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Department Of Labor Greatly Expands The Scope Of Employer Reporting Obligations Related To Union Organizing Campaigns

Jeremy Edelson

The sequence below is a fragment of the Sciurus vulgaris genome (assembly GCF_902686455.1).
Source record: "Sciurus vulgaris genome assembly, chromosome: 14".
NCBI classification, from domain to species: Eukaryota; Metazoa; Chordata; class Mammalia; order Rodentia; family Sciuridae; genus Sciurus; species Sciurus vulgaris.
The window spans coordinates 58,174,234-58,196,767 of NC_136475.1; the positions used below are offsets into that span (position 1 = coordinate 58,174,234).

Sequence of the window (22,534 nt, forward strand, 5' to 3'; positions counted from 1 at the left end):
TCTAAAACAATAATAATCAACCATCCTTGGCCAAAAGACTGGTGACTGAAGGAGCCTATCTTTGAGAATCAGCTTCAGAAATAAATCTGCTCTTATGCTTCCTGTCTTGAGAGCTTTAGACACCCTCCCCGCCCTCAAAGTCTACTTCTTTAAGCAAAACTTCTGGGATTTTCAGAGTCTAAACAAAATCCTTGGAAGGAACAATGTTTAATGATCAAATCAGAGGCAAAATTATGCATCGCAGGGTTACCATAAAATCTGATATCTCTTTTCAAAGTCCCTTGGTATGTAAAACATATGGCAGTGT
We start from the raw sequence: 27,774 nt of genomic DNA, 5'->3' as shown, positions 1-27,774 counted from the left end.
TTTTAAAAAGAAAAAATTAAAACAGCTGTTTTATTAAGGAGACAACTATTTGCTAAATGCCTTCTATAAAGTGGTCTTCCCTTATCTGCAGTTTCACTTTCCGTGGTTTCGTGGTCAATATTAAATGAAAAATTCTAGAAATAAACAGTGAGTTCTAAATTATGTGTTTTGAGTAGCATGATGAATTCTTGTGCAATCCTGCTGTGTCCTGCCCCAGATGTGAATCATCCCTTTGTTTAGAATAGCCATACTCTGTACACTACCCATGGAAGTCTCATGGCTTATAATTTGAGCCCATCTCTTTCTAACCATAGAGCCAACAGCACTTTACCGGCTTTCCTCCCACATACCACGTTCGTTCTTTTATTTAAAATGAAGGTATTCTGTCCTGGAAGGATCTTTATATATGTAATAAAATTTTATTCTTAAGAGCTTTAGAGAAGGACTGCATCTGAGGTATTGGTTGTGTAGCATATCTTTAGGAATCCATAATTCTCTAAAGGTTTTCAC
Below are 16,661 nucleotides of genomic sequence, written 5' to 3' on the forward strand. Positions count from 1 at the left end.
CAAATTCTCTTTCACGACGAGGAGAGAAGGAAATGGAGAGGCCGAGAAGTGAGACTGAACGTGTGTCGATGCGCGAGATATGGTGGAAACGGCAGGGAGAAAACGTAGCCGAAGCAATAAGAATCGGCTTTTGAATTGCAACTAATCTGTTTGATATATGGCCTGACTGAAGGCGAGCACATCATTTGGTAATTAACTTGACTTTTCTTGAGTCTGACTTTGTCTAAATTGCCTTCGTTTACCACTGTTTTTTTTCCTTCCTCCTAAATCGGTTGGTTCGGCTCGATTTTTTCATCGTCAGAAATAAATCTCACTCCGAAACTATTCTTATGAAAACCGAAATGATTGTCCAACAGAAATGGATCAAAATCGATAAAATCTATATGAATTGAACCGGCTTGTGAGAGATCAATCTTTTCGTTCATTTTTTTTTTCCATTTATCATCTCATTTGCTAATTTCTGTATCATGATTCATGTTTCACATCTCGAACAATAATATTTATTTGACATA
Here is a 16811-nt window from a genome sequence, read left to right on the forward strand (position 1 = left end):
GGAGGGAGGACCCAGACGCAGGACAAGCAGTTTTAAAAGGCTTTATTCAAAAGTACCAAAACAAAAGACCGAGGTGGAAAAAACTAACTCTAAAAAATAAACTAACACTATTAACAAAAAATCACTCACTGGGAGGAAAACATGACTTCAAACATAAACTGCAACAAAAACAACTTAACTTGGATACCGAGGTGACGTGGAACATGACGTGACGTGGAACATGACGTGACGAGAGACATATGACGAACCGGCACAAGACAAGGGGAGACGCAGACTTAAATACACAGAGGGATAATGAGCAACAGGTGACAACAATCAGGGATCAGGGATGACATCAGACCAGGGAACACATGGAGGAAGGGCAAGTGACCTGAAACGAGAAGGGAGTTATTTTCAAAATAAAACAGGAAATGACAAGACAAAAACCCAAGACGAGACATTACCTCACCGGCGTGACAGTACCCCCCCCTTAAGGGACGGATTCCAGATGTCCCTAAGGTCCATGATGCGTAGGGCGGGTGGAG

On March 24, 2016, the United States Department of Labor (DOL) published its new Persuader Rule, which significantly changes the nature of the individuals and entities who are required to report as to whether they provided assistance to employers regarding matters involving union representation and union avoidance activities. The Rule, which will go into effect on July 1, 2016, requires employers and their hired consultants to report to the federal government any activities involving: planning or conducting employee meetings; training supervisors or employer representatives to conduct meetings; coordinating or directing the activities of supervisors or employer representatives; establishing or facilitating employee committees; drafting, revising, or providing speeches; developing employer personnel policies designed to persuade employees; and identifying employees for disciplinary action, reward, or other targeting. Significantly, while the prior rule did not require the reporting of activities performed by lawyers generally protected by the attorney-client privilege, the new Rule now expressly includes much of the behind-the-scenes assistance that lawyers and other consultants typically provide to employers. The reports will require public disclosure of detailed financial information relating to the specific types of services and activities rendered. Labor organizations will likely use this new information to gain an upper-hand when seeking to organize an employer’s workforce. Punishment for failure to comply includes civil penalties and criminal charges. The new Rule exempts agreements by which the consultant or lawyer merely provides “advice” to the employer, which is defined as “recommendations regarding a decision or course of conduct,” and any agreement that involves only the provision of legal services. Because the exemption is narrow, it may prove to be of little use in the context of union organizing and ultimately require reporting. Challenges to the Rule have been filed in federal courts on behalf of employer and attorney groups in Arkansas, Minnesota, and Texas.


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